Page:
From ‘things’ to ‘people’ and ‘complexity’
In an excellent essay Robert Chambers argues that, in essence, these developments represented a shift in mindset from an emphasis on ‘things’ (the supply of technologies) to one that recognises ‘people’ and ‘complexity’ . People; because to achieve meaningful change we need to pay attention to what people believe, how they behave and the relationships between them. Complexity; because rural environments and societies are often highly diverse and behave in unpredictable ways.
Today, there is a growing conviction, which I share, that persistent pockets of rural poverty will probably only be tackled by adopting this people and complexity mindset. What is needed are highly networked, collaborative engagements that bring multiple actors and institutions together to co-develop solutions tailored for the particular circumstance of a given place.
It’s not just about fish
I’m interested in these approaches because they seem especially important for the communities living along freshwater floodplains, coastal deltas, and inshore marine waters. We call these areas aquatic agricultural systems (AAS) – an obvious focus for WorldFish because improving fisheries and aquaculture in these regions often has high potential for making a difference.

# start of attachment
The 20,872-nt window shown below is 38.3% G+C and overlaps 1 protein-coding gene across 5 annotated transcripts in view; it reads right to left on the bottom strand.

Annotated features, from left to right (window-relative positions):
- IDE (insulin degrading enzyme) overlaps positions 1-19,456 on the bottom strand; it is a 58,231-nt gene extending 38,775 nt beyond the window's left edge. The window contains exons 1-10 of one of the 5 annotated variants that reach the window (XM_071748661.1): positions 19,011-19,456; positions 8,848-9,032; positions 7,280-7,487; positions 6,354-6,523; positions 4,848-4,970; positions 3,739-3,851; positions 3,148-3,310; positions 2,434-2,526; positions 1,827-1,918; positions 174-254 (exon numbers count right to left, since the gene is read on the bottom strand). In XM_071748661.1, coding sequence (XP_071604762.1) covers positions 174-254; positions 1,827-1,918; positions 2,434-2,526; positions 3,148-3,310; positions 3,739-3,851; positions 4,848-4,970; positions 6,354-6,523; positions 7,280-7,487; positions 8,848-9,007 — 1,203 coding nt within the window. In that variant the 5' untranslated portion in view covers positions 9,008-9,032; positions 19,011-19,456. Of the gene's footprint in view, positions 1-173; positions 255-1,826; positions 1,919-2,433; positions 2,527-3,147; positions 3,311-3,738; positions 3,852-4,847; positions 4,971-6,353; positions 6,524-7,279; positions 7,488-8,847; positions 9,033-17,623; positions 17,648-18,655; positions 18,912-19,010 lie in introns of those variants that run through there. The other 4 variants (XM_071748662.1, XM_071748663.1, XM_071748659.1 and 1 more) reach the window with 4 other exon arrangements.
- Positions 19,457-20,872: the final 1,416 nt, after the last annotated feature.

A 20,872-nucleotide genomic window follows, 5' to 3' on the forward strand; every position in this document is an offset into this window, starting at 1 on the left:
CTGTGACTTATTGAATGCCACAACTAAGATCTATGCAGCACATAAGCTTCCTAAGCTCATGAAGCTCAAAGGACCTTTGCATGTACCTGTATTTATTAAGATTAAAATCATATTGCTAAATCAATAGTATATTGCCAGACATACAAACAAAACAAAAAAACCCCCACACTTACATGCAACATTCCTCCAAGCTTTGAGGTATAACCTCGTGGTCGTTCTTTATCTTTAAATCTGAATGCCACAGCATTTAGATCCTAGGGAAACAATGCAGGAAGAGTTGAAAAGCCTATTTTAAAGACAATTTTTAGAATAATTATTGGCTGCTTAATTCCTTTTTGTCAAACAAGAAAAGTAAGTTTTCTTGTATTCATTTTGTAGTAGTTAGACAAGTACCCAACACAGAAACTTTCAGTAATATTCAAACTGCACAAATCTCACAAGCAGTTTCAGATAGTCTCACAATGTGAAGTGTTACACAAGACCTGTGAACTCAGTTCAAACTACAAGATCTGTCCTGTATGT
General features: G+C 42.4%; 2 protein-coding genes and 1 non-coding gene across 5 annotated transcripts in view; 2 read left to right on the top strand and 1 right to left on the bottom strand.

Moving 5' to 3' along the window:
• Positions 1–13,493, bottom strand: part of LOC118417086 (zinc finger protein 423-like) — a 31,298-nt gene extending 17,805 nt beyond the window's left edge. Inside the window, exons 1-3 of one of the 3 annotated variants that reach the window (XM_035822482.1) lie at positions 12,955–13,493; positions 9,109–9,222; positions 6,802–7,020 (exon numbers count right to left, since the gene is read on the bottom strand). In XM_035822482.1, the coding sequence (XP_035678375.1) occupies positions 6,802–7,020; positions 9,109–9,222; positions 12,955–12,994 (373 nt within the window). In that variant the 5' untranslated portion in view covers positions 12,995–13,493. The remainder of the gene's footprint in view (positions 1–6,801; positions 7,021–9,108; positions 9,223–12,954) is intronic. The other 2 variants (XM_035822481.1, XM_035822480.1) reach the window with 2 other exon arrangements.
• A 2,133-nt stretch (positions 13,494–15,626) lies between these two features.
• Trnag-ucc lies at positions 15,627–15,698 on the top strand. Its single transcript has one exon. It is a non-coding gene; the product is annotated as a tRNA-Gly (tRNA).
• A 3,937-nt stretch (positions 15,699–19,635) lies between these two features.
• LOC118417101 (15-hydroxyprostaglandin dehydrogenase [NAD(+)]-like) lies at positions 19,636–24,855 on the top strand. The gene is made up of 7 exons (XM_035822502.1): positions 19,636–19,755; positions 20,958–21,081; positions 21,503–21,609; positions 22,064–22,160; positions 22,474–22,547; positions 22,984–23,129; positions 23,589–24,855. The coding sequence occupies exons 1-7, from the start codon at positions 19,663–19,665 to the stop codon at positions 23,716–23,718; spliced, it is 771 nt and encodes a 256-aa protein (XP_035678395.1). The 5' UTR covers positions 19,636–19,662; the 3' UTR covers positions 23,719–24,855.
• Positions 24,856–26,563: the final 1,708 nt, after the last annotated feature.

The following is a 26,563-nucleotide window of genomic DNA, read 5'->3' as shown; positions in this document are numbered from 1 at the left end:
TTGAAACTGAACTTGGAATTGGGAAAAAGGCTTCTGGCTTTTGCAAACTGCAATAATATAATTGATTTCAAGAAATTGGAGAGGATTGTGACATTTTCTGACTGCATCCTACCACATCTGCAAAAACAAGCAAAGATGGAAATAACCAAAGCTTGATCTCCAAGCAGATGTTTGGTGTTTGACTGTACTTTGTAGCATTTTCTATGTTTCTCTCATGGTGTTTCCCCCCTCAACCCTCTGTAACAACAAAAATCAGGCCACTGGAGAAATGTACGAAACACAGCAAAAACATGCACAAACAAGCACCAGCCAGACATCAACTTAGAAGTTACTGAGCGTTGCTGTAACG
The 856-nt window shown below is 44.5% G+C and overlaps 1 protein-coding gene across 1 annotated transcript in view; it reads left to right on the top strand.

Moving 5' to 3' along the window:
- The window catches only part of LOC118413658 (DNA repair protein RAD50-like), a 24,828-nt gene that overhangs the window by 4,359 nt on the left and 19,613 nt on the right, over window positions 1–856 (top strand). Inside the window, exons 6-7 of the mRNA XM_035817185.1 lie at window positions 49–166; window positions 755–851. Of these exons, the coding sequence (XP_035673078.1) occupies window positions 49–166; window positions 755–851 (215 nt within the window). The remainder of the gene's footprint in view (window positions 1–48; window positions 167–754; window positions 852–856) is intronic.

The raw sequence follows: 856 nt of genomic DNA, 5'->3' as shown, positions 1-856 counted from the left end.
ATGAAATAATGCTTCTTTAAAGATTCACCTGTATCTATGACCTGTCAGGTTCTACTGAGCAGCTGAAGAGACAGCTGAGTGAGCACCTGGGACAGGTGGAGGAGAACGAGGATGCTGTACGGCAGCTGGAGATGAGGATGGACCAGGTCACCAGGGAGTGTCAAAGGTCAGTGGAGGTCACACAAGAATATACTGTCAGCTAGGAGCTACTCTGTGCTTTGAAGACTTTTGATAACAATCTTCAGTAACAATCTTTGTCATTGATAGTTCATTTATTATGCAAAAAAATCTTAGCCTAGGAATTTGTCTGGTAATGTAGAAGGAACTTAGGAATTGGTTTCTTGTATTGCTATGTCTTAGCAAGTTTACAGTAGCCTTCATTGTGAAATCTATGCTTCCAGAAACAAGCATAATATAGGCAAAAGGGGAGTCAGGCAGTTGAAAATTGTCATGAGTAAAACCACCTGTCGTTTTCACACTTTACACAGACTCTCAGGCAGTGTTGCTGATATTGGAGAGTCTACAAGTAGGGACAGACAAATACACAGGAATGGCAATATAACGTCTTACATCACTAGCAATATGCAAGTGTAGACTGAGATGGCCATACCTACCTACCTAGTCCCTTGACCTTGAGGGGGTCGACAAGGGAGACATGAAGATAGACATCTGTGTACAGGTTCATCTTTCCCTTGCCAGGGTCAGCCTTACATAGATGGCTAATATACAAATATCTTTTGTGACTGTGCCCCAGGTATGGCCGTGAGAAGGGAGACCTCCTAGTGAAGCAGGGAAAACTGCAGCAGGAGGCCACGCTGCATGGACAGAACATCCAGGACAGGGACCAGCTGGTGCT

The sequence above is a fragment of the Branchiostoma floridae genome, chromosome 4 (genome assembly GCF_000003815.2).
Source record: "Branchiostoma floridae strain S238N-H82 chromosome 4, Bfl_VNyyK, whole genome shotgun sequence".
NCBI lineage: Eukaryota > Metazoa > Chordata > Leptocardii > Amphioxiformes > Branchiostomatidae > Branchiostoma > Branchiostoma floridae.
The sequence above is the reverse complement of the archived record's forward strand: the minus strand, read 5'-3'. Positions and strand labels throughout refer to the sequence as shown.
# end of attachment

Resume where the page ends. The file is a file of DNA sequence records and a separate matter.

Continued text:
But fish are not the only game in town in these places. Instead, depending on season or circumstance, families also cultivate a range of crops, raise livestock, gather fruits and other tree crops, and harness natural resources such as timber, reeds, and wildlife. What characterises AAS then is the diversity of production systems and livelihood strategies that can be found, even within single households.
It is this complexity, and the diversity of ways in which people have to work to get by, that cautions us against simplistic linear approaches where we develop and provide technical solutions to fisheries and aquaculture problems and encourage uptake. Instead, we need to draw on the growing body of research and experience that seeks these alternative means for bringing the full panoply of stakeholders and expertise together to understand and work with communities to make a difference.